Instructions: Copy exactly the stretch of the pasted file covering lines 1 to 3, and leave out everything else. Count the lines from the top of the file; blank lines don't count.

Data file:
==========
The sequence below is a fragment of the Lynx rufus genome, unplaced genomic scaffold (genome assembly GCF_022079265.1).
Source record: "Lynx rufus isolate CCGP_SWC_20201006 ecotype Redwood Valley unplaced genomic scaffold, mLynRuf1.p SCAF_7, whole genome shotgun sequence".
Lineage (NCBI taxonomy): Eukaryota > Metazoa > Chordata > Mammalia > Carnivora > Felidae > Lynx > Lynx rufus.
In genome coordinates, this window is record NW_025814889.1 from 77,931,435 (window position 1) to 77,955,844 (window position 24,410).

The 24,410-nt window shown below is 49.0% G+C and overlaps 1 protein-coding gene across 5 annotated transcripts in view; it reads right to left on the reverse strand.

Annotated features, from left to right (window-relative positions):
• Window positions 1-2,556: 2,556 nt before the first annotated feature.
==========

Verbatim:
The sequence below is a fragment of the Lynx rufus genome, unplaced genomic scaffold (genome assembly GCF_022079265.1).
Source record: "Lynx rufus isolate CCGP_SWC_20201006 ecotype Redwood Valley unplaced genomic scaffold, mLynRuf1.p SCAF_7, whole genome shotgun sequence".
Lineage (NCBI taxonomy): Eukaryota > Metazoa > Chordata > Mammalia > Carnivora > Felidae > Lynx > Lynx rufus.